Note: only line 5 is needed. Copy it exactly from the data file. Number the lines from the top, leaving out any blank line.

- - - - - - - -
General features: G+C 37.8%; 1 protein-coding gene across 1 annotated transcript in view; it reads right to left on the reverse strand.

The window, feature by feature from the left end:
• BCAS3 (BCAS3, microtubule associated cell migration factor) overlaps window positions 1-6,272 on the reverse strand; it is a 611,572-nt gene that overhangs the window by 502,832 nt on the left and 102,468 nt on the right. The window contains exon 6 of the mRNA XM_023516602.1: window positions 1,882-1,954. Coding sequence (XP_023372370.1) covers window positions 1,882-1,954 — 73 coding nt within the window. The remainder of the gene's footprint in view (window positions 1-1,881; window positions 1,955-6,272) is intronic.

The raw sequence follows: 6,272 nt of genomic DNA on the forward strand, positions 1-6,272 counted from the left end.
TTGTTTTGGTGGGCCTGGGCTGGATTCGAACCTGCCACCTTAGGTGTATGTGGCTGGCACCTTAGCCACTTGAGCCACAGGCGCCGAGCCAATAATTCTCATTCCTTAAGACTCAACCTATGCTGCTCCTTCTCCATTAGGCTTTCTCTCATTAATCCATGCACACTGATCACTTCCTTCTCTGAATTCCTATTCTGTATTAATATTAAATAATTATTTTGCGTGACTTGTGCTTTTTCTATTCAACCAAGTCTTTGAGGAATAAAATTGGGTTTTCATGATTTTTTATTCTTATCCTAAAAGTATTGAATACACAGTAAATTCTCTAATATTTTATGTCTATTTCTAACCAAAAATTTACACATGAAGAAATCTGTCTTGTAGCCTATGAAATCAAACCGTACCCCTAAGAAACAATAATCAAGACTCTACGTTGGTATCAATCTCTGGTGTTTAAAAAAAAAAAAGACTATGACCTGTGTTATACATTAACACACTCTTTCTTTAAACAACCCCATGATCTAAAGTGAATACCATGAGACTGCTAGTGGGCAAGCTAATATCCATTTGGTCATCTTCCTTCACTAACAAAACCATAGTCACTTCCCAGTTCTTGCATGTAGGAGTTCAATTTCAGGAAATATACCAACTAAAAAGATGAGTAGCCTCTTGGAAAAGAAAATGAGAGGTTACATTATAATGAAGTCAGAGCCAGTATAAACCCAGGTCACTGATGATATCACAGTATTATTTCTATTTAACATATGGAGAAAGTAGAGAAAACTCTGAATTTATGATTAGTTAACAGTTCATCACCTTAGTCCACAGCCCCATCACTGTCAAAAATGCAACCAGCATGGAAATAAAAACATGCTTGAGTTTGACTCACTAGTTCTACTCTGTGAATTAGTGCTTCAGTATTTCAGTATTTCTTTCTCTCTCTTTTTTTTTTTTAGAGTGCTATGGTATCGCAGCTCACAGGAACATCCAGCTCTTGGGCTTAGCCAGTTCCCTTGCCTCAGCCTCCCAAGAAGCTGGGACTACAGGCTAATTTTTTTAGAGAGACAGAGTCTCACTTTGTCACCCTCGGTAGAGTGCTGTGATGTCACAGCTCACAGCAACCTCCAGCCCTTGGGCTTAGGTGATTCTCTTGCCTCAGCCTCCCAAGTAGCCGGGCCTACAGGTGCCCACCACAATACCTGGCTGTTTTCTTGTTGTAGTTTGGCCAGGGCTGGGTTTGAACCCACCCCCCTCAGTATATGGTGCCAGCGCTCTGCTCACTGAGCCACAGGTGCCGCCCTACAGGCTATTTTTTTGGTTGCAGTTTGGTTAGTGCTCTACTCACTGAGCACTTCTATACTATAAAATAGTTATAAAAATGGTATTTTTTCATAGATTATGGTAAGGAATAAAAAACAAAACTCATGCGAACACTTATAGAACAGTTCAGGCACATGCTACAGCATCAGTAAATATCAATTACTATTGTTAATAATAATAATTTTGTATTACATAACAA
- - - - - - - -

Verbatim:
TTGTTTTGGTGGGCCTGGGCTGGATTCGAACCTGCCACCTTAGGTGTATGTGGCTGGCACCTTAGCCACTTGAGCCACAGGCGCCGAGCCAATAATTCTCATTCCTTAAGACTCAACCTATGCTGCTCCTTCTCCATTAGGCTTTCTCTCATTAATCCATGCACACTGATCACTTCCTTCTCTGAATTCCTATTCTGTATTAATATTAAATAATTATTTTGCGTGACTTGTGCTTTTTCTATTCAACCAAGTCTTTGAGGAATAAAATTGGGTTTTCATGATTTTTTATTCTTATCCTAAAAGTATTGAATACACAGTAAATTCTCTAATATTTTATGTCTATTTCTAACCAAAAATTTACACATGAAGAAATCTGTCTTGTAGCCTATGAAATCAAACCGTACCCCTAAGAAACAATAATCAAGACTCTACGTTGGTATCAATCTCTGGTGTTTAAAAAAAAAAAAGACTATGACCTGTGTTATACATTAACACACTCTTTCTTTAAACAACCCCATGATCTAAAGTGAATACCATGAGACTGCTAGTGGGCAAGCTAATATCCATTTGGTCATCTTCCTTCACTAACAAAACCATAGTCACTTCCCAGTTCTTGCATGTAGGAGTTCAATTTCAGGAAATATACCAACTAAAAAGATGAGTAGCCTCTTGGAAAAGAAAATGAGAGGTTACATTATAATGAAGTCAGAGCCAGTATAAACCCAGGTCACTGATGATATCACAGTATTATTTCTATTTAACATATGGAGAAAGTAGAGAAAACTCTGAATTTATGATTAGTTAACAGTTCATCACCTTAGTCCACAGCCCCATCACTGTCAAAAATGCAACCAGCATGGAAATAAAAACATGCTTGAGTTTGACTCACTAGTTCTACTCTGTGAATTAGTGCTTCAGTATTTCAGTATTTCTTTCTCTCTCTTTTTTTTTTTTAGAGTGCTATGGTATCGCAGCTCACAGGAACATCCAGCTCTTGGGCTTAGCCAGTTCCCTTGCCTCAGCCTCCCAAGAAGCTGGGACTACAGGCTAATTTTTTTAGAGAGACAGAGTCTCACTTTGTCACCCTCGGTAGAGTGCTGTGATGTCACAGCTCACAGCAACCTCCAGCCCTTGGGCTTAGGTGATTCTCTTGCCTCAGCCTCCCAAGTAGCCGGGCCTACAGGTGCCCACCACAATACCTGGCTGTTTTCTTGTTGTAGTTTGGCCAGGGCTGGGTTTGAACCCACCCCCCTCAGTATATGGTGCCAGCGCTCTGCTCACTGAGCCACAGGTGCCGCCCTACAGGCTATTTTTTTGGTTGCAGTTTGGTTAGTGCTCTACTCACTGAGCACTTCTATACTATAAAATAGTTATAAAAATGGTATTTTTTCATAGATTATGGTAAGGAATAAAAAACAAAACTCATGCGAACACTTATAGAACAGTTCAGGCACATGCTACAGCATCAGTAAATATCAATTACTATTGTTAATAATAATAATTTTGTATTACATAACAA